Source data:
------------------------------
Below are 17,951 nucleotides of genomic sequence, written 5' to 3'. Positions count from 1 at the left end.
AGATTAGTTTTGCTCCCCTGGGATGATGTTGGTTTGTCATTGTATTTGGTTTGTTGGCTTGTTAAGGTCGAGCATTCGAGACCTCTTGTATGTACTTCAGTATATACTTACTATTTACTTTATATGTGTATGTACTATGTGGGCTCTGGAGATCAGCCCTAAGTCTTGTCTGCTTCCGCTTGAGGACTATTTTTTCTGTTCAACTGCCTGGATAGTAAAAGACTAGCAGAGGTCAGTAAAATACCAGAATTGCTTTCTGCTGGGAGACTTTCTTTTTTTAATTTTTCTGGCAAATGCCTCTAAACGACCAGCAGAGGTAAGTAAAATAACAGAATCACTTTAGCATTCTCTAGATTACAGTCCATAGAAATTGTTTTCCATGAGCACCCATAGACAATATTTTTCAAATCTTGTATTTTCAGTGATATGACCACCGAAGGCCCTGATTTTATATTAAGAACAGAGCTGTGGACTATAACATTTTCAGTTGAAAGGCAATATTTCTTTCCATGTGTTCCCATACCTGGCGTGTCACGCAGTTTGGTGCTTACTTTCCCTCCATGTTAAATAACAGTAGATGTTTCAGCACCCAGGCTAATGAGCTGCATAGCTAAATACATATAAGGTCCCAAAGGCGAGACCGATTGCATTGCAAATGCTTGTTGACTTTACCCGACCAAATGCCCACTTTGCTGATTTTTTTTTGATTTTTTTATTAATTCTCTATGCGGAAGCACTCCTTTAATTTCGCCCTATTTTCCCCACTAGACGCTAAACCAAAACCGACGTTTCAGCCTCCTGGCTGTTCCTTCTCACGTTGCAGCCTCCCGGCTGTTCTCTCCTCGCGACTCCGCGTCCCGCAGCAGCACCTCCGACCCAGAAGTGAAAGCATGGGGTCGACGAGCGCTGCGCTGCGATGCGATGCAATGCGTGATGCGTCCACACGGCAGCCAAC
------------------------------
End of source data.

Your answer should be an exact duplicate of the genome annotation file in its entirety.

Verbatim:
Below are 17,951 nucleotides of genomic sequence, written 5' to 3'. Positions count from 1 at the left end.
AGATTAGTTTTGCTCCCCTGGGATGATGTTGGTTTGTCATTGTATTTGGTTTGTTGGCTTGTTAAGGTCGAGCATTCGAGACCTCTTGTATGTACTTCAGTATATACTTACTATTTACTTTATATGTGTATGTACTATGTGGGCTCTGGAGATCAGCCCTAAGTCTTGTCTGCTTCCGCTTGAGGACTATTTTTTCTGTTCAACTGCCTGGATAGTAAAAGACTAGCAGAGGTCAGTAAAATACCAGAATTGCTTTCTGCTGGGAGACTTTCTTTTTTTAATTTTTCTGGCAAATGCCTCTAAACGACCAGCAGAGGTAAGTAAAATAACAGAATCACTTTAGCATTCTCTAGATTACAGTCCATAGAAATTGTTTTCCATGAGCACCCATAGACAATATTTTTCAAATCTTGTATTTTCAGTGATATGACCACCGAAGGCCCTGATTTTATATTAAGAACAGAGCTGTGGACTATAACATTTTCAGTTGAAAGGCAATATTTCTTTCCATGTGTTCCCATACCTGGCGTGTCACGCAGTTTGGTGCTTACTTTCCCTCCATGTTAAATAACAGTAGATGTTTCAGCACCCAGGCTAATGAGCTGCATAGCTAAATACATATAAGGTCCCAAAGGCGAGACCGATTGCATTGCAAATGCTTGTTGACTTTACCCGACCAAATGCCCACTTTGCTGATTTTTTTTTGATTTTTTTATTAATTCTCTATGCGGAAGCACTCCTTTAATTTCGCCCTATTTTCCCCACTAGACGCTAAACCAAAACCGACGTTTCAGCCTCCTGGCTGTTCCTTCTCACGTTGCAGCCTCCCGGCTGTTCTCTCCTCGCGACTCCGCGTCCCGCAGCAGCACCTCCGACCCAGAAGTGAAAGCATGGGGTCGACGAGCGCTGCGCTGCGATGCGATGCAATGCGTGATGCGTCCACACGGCAGCCAAC